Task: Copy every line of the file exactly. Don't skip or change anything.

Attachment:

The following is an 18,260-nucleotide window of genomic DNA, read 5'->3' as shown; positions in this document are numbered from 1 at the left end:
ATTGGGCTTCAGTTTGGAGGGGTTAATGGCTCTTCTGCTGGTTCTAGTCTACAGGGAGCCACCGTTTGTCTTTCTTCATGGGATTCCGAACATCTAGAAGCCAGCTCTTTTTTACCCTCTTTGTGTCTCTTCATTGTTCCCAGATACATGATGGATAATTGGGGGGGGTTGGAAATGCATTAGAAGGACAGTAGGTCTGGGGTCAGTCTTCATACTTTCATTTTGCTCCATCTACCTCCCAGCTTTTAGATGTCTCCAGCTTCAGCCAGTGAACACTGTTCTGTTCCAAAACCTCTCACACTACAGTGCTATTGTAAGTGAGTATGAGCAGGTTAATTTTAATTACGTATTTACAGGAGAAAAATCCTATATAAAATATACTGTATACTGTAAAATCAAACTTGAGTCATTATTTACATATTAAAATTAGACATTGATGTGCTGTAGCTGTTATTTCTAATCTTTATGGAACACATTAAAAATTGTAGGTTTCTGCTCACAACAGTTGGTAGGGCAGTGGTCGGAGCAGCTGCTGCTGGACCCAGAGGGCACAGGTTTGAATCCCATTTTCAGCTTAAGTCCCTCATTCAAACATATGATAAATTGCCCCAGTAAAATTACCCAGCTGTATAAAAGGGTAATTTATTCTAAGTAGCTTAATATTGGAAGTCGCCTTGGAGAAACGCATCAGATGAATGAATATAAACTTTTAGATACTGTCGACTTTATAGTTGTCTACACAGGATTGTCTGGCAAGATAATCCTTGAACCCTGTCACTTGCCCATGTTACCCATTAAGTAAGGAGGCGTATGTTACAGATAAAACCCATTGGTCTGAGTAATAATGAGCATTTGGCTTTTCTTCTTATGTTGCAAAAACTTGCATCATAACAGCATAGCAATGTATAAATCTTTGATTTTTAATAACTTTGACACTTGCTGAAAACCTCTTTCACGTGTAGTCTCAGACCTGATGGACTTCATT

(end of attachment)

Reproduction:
The following is an 18,260-nucleotide window of genomic DNA, read 5'->3' as shown; positions in this document are numbered from 1 at the left end:
ATTGGGCTTCAGTTTGGAGGGGTTAATGGCTCTTCTGCTGGTTCTAGTCTACAGGGAGCCACCGTTTGTCTTTCTTCATGGGATTCCGAACATCTAGAAGCCAGCTCTTTTTTACCCTCTTTGTGTCTCTTCATTGTTCCCAGATACATGATGGATAATTGGGGGGGGTTGGAAATGCATTAGAAGGACAGTAGGTCTGGGGTCAGTCTTCATACTTTCATTTTGCTCCATCTACCTCCCAGCTTTTAGATGTCTCCAGCTTCAGCCAGTGAACACTGTTCTGTTCCAAAACCTCTCACACTACAGTGCTATTGTAAGTGAGTATGAGCAGGTTAATTTTAATTACGTATTTACAGGAGAAAAATCCTATATAAAATATACTGTATACTGTAAAATCAAACTTGAGTCATTATTTACATATTAAAATTAGACATTGATGTGCTGTAGCTGTTATTTCTAATCTTTATGGAACACATTAAAAATTGTAGGTTTCTGCTCACAACAGTTGGTAGGGCAGTGGTCGGAGCAGCTGCTGCTGGACCCAGAGGGCACAGGTTTGAATCCCATTTTCAGCTTAAGTCCCTCATTCAAACATATGATAAATTGCCCCAGTAAAATTACCCAGCTGTATAAAAGGGTAATTTATTCTAAGTAGCTTAATATTGGAAGTCGCCTTGGAGAAACGCATCAGATGAATGAATATAAACTTTTAGATACTGTCGACTTTATAGTTGTCTACACAGGATTGTCTGGCAAGATAATCCTTGAACCCTGTCACTTGCCCATGTTACCCATTAAGTAAGGAGGCGTATGTTACAGATAAAACCCATTGGTCTGAGTAATAATGAGCATTTGGCTTTTCTTCTTATGTTGCAAAAACTTGCATCATAACAGCATAGCAATGTATAAATCTTTGATTTTTAATAACTTTGACACTTGCTGAAAACCTCTTTCACGTGTAGTCTCAGACCTGATGGACTTCATT